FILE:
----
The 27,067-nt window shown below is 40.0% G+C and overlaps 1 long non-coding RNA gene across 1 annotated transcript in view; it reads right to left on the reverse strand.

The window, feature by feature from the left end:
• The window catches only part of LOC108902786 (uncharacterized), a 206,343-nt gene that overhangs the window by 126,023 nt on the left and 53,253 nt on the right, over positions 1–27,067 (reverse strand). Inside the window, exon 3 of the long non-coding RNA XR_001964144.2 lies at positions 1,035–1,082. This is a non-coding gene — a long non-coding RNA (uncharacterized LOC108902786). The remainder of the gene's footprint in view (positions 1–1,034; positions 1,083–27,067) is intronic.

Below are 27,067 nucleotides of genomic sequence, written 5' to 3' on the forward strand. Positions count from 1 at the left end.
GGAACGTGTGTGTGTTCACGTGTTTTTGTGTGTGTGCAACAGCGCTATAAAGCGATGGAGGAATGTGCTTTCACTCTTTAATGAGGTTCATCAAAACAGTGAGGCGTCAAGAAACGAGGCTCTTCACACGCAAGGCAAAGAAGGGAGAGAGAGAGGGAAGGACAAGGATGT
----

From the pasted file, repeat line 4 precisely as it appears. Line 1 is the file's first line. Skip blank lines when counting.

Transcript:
Below are 27,067 nucleotides of genomic sequence, written 5' to 3' on the forward strand. Positions count from 1 at the left end.